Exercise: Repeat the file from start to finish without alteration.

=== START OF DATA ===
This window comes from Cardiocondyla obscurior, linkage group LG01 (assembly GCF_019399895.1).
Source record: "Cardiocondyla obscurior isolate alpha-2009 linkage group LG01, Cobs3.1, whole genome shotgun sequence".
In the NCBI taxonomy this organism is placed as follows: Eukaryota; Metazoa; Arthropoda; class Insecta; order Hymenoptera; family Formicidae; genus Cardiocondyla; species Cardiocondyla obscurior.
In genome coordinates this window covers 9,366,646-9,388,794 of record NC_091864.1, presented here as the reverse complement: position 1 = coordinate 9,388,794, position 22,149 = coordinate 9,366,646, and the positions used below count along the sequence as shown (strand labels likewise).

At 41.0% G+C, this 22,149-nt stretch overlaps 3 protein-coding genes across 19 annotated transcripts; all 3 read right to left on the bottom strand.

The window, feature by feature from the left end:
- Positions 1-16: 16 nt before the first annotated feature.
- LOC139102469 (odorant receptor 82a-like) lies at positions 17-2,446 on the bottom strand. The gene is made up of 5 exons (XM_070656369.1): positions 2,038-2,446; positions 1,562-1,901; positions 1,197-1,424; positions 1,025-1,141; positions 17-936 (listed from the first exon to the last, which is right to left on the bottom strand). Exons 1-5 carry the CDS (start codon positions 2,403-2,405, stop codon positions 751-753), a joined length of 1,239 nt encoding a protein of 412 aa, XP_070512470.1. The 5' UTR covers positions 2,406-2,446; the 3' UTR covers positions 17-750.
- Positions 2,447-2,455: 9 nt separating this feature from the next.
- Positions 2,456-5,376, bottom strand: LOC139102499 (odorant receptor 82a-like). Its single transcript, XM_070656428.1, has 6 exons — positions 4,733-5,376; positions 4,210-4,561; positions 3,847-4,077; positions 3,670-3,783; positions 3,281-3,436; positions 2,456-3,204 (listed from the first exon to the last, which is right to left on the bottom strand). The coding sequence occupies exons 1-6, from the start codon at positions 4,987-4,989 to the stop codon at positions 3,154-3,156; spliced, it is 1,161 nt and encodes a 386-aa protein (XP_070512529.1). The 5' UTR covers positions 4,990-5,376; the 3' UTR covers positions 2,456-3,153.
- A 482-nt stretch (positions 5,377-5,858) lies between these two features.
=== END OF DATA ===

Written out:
This window comes from Cardiocondyla obscurior, linkage group LG01 (assembly GCF_019399895.1).
Source record: "Cardiocondyla obscurior isolate alpha-2009 linkage group LG01, Cobs3.1, whole genome shotgun sequence".
In the NCBI taxonomy this organism is placed as follows: Eukaryota; Metazoa; Arthropoda; class Insecta; order Hymenoptera; family Formicidae; genus Cardiocondyla; species Cardiocondyla obscurior.
In genome coordinates this window covers 9,366,646-9,388,794 of record NC_091864.1, presented here as the reverse complement: position 1 = coordinate 9,388,794, position 22,149 = coordinate 9,366,646, and the positions used below count along the sequence as shown (strand labels likewise).

At 41.0% G+C, this 22,149-nt stretch overlaps 3 protein-coding genes across 19 annotated transcripts; all 3 read right to left on the bottom strand.

The window, feature by feature from the left end:
- Positions 1-16: 16 nt before the first annotated feature.
- LOC139102469 (odorant receptor 82a-like) lies at positions 17-2,446 on the bottom strand. The gene is made up of 5 exons (XM_070656369.1): positions 2,038-2,446; positions 1,562-1,901; positions 1,197-1,424; positions 1,025-1,141; positions 17-936 (listed from the first exon to the last, which is right to left on the bottom strand). Exons 1-5 carry the CDS (start codon positions 2,403-2,405, stop codon positions 751-753), a joined length of 1,239 nt encoding a protein of 412 aa, XP_070512470.1. The 5' UTR covers positions 2,406-2,446; the 3' UTR covers positions 17-750.
- Positions 2,447-2,455: 9 nt separating this feature from the next.
- Positions 2,456-5,376, bottom strand: LOC139102499 (odorant receptor 82a-like). Its single transcript, XM_070656428.1, has 6 exons — positions 4,733-5,376; positions 4,210-4,561; positions 3,847-4,077; positions 3,670-3,783; positions 3,281-3,436; positions 2,456-3,204 (listed from the first exon to the last, which is right to left on the bottom strand). The coding sequence occupies exons 1-6, from the start codon at positions 4,987-4,989 to the stop codon at positions 3,154-3,156; spliced, it is 1,161 nt and encodes a 386-aa protein (XP_070512529.1). The 5' UTR covers positions 4,990-5,376; the 3' UTR covers positions 2,456-3,153.
- A 482-nt stretch (positions 5,377-5,858) lies between these two features.